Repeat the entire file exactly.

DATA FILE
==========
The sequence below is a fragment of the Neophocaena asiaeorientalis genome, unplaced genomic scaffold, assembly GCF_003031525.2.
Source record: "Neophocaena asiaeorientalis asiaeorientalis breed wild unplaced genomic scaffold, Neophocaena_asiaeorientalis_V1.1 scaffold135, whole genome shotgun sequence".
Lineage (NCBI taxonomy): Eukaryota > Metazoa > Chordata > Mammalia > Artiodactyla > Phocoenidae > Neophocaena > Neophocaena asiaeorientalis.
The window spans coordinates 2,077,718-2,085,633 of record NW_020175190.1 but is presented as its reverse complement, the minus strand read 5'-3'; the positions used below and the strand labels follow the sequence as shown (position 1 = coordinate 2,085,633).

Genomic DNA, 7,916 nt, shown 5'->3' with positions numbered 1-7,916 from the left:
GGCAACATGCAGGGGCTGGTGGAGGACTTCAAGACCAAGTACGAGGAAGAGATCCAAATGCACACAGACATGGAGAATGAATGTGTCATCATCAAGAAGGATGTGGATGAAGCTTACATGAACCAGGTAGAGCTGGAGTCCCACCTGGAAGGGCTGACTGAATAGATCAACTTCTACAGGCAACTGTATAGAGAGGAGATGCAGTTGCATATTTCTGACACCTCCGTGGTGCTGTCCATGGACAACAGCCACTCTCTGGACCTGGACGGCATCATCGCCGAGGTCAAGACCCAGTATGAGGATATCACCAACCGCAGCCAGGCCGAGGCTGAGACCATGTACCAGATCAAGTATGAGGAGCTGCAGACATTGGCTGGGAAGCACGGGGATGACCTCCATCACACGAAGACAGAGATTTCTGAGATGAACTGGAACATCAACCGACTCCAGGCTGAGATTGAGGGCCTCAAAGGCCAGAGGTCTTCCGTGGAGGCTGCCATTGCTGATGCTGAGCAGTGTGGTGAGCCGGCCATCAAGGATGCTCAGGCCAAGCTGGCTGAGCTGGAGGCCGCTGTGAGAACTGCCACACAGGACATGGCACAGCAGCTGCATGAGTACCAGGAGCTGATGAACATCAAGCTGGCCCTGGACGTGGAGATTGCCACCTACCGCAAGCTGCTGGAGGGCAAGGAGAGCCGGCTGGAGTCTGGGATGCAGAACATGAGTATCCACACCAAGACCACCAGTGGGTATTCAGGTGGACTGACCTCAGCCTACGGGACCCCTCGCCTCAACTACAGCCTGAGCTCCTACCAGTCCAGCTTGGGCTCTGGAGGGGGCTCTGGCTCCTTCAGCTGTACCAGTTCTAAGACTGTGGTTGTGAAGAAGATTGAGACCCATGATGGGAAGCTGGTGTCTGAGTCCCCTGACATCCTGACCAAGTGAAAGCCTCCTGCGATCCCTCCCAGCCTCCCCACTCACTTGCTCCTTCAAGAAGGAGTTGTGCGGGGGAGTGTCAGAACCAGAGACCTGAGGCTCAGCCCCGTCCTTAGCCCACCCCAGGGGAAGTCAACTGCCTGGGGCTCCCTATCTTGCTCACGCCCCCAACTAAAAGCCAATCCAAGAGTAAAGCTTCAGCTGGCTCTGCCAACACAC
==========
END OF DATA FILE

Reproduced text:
The sequence below is a fragment of the Neophocaena asiaeorientalis genome, unplaced genomic scaffold, assembly GCF_003031525.2.
Source record: "Neophocaena asiaeorientalis asiaeorientalis breed wild unplaced genomic scaffold, Neophocaena_asiaeorientalis_V1.1 scaffold135, whole genome shotgun sequence".
Lineage (NCBI taxonomy): Eukaryota > Metazoa > Chordata > Mammalia > Artiodactyla > Phocoenidae > Neophocaena > Neophocaena asiaeorientalis.
The window spans coordinates 2,077,718-2,085,633 of record NW_020175190.1 but is presented as its reverse complement, the minus strand read 5'-3'; the positions used below and the strand labels follow the sequence as shown (position 1 = coordinate 2,085,633).

Genomic DNA, 7,916 nt, shown 5'->3' with positions numbered 1-7,916 from the left:
GGCAACATGCAGGGGCTGGTGGAGGACTTCAAGACCAAGTACGAGGAAGAGATCCAAATGCACACAGACATGGAGAATGAATGTGTCATCATCAAGAAGGATGTGGATGAAGCTTACATGAACCAGGTAGAGCTGGAGTCCCACCTGGAAGGGCTGACTGAATAGATCAACTTCTACAGGCAACTGTATAGAGAGGAGATGCAGTTGCATATTTCTGACACCTCCGTGGTGCTGTCCATGGACAACAGCCACTCTCTGGACCTGGACGGCATCATCGCCGAGGTCAAGACCCAGTATGAGGATATCACCAACCGCAGCCAGGCCGAGGCTGAGACCATGTACCAGATCAAGTATGAGGAGCTGCAGACATTGGCTGGGAAGCACGGGGATGACCTCCATCACACGAAGACAGAGATTTCTGAGATGAACTGGAACATCAACCGACTCCAGGCTGAGATTGAGGGCCTCAAAGGCCAGAGGTCTTCCGTGGAGGCTGCCATTGCTGATGCTGAGCAGTGTGGTGAGCCGGCCATCAAGGATGCTCAGGCCAAGCTGGCTGAGCTGGAGGCCGCTGTGAGAACTGCCACACAGGACATGGCACAGCAGCTGCATGAGTACCAGGAGCTGATGAACATCAAGCTGGCCCTGGACGTGGAGATTGCCACCTACCGCAAGCTGCTGGAGGGCAAGGAGAGCCGGCTGGAGTCTGGGATGCAGAACATGAGTATCCACACCAAGACCACCAGTGGGTATTCAGGTGGACTGACCTCAGCCTACGGGACCCCTCGCCTCAACTACAGCCTGAGCTCCTACCAGTCCAGCTTGGGCTCTGGAGGGGGCTCTGGCTCCTTCAGCTGTACCAGTTCTAAGACTGTGGTTGTGAAGAAGATTGAGACCCATGATGGGAAGCTGGTGTCTGAGTCCCCTGACATCCTGACCAAGTGAAAGCCTCCTGCGATCCCTCCCAGCCTCCCCACTCACTTGCTCCTTCAAGAAGGAGTTGTGCGGGGGAGTGTCAGAACCAGAGACCTGAGGCTCAGCCCCGTCCTTAGCCCACCCCAGGGGAAGTCAACTGCCTGGGGCTCCCTATCTTGCTCACGCCCCCAACTAAAAGCCAATCCAAGAGTAAAGCTTCAGCTGGCTCTGCCAACACAC